Junior Lessons Paying Off For Versteeg
Monday, 22.11.2010 / 11:48 PM / Greg Millen's Blog
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Kristopher Versteeg has been a welcome addition to the Maple Leafs' blueline on the power play. He had three power-play goals in Toronto’s victories last week over Nashville and New Jersey.
It is not the first time however that Versteeg has been asked to be a defenceman. As a 19-year-old junior, playing for the Red Deer Rebels a familiar name moved him from forward to D for 30 games. Brent Sutter now head coach of the Calgary Flames was Versteeg’s coach in Red Deer. Some NHL scouts mentioned to me they actually preferred Versteeg on the blueline versus forward at the time.
Since his junior days, Versteeg has played as a defenceman on only two other occasions, both times as a member of the Chicago Blackhawks last season.
With Versteeg’s limited time on the blueline, you have to think his junior experience has helped him adapt to his new power-play role. When I asked him about his junior time, he agreed that it has certainly helped him as a player.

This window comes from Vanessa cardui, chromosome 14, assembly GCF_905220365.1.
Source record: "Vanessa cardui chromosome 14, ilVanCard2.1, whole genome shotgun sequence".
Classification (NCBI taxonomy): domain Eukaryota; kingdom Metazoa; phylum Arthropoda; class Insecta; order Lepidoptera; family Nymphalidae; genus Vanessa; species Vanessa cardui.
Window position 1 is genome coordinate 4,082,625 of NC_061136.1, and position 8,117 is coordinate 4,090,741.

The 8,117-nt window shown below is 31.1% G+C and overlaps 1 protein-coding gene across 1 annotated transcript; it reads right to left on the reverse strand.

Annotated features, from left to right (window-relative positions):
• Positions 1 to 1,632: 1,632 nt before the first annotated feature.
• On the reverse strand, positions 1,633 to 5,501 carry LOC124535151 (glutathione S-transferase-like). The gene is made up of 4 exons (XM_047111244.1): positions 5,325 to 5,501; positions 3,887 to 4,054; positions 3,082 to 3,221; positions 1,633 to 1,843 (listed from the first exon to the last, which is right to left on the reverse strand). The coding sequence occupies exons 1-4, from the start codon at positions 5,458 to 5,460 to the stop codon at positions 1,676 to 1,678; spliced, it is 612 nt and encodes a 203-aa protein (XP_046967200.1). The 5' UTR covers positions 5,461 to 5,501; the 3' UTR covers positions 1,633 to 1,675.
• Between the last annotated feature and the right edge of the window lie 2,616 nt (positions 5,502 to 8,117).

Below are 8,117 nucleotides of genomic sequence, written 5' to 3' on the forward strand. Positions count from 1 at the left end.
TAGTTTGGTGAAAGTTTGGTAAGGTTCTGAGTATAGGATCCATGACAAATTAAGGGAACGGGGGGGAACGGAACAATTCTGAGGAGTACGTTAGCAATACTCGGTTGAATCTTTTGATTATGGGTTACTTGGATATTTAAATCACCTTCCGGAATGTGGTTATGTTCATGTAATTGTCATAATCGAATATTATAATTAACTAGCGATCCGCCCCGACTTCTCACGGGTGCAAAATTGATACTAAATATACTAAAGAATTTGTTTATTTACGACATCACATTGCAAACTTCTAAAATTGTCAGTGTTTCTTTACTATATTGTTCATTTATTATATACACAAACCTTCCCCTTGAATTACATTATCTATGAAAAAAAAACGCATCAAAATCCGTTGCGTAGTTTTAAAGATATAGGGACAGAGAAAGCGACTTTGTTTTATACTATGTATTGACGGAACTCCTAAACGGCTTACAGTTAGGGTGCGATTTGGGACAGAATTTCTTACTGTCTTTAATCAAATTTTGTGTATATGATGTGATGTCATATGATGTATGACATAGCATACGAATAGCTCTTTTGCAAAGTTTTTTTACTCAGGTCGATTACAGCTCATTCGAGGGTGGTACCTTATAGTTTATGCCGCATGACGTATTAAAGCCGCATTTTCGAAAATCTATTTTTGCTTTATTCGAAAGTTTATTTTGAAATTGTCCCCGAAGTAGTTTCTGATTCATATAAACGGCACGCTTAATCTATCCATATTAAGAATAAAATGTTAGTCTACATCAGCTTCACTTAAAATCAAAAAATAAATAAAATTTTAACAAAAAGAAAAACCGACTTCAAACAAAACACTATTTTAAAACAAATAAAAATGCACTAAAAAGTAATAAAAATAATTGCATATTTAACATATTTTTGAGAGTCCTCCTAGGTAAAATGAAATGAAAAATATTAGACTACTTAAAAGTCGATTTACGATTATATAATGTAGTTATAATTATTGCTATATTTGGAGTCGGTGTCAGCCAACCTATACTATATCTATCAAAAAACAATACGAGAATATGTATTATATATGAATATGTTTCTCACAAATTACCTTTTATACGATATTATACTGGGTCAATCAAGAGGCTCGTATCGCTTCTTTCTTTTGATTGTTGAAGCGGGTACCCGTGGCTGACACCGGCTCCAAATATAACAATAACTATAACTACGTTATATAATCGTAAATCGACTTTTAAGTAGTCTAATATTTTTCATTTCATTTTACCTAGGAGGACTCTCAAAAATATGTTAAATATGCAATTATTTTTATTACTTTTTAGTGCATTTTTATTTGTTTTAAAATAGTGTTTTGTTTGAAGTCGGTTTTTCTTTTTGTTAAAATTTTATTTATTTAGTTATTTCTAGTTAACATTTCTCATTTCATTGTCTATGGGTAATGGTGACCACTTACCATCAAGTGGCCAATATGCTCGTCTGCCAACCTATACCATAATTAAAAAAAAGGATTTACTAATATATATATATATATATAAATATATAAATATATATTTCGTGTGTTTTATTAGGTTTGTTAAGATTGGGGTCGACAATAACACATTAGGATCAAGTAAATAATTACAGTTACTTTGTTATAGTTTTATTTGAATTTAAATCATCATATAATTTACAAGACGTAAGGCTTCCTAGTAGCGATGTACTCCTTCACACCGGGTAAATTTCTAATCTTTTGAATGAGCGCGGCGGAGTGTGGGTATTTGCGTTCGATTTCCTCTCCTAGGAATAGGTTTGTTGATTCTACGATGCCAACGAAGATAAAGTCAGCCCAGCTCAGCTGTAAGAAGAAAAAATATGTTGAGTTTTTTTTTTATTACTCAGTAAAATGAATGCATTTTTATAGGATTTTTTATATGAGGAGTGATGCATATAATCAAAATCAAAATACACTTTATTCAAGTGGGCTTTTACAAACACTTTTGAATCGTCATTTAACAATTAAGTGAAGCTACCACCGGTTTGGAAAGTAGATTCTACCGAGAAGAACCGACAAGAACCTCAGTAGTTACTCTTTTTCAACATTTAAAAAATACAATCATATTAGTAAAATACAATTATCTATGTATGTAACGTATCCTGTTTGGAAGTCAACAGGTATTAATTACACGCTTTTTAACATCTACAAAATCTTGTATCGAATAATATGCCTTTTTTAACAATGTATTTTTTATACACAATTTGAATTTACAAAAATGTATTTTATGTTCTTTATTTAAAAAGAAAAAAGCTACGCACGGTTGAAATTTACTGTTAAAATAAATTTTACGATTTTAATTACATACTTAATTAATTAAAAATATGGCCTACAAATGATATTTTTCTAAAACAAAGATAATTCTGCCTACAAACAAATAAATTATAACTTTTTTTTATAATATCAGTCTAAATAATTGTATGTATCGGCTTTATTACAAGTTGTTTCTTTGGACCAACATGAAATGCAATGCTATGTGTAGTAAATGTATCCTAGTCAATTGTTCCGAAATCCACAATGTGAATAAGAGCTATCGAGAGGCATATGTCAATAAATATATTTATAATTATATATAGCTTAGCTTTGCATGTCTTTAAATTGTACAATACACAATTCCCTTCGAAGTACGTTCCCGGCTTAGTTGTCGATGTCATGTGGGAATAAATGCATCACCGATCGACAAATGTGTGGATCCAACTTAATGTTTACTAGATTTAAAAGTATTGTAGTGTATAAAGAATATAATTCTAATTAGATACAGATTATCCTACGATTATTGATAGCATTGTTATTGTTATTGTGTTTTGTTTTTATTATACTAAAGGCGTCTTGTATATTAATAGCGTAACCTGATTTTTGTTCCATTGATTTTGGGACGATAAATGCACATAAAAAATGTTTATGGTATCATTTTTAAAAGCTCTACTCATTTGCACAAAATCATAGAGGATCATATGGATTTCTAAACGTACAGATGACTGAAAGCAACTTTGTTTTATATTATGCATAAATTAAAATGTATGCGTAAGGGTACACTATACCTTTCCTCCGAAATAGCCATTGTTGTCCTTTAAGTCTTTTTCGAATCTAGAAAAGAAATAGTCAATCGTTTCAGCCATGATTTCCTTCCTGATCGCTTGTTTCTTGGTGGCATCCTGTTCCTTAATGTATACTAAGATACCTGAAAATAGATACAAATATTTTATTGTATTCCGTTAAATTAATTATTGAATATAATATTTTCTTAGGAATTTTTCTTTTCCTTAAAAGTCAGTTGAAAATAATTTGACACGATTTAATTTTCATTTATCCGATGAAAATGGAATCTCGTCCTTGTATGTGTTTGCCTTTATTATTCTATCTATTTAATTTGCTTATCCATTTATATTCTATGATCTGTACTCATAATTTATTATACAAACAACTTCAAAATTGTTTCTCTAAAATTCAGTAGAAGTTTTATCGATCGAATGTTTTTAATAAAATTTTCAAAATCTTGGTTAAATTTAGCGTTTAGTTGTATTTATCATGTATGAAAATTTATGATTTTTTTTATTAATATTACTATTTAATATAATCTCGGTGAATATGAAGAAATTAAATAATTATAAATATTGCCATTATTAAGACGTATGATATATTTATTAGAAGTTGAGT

There was however another interesting lesson that he shared with me. During his junior blueline time, he learned to appreciate what a defenceman experiences, for instance how difficult it is when a forward is not in the correct position to receive a pass. Ever since those days, Versteeg says he always tries to get available for his defence on breakouts!
There is more to this story. From the start of his minor hockey career until the age of 10, Versteeg was not a forward but a defenceman. My thoughts were originally just to write about Versteeg’s smooth transition to the back end on the power play with the Leafs. But there is a bigger picture to this. Versteeg is a versatile player that you can use in many different situations.
I really believe that his development from day one playing both defence and forward has had a direct impact on the player he is today.
Some minor hockey parents prefer their children to play centre instead of defence. They get upset when the coach wants to put their child on the blueline. As well, when minor hockey coaches suggest that the kids should play all positions at a young age often the parents are upset. For every minor hockey parent that doesn’t think that kids should play all positions at a young age, or you don’t want your child to be a defenceman, perhaps you may want to rethink your thoughts.
Just ask Kristopher Versteeg!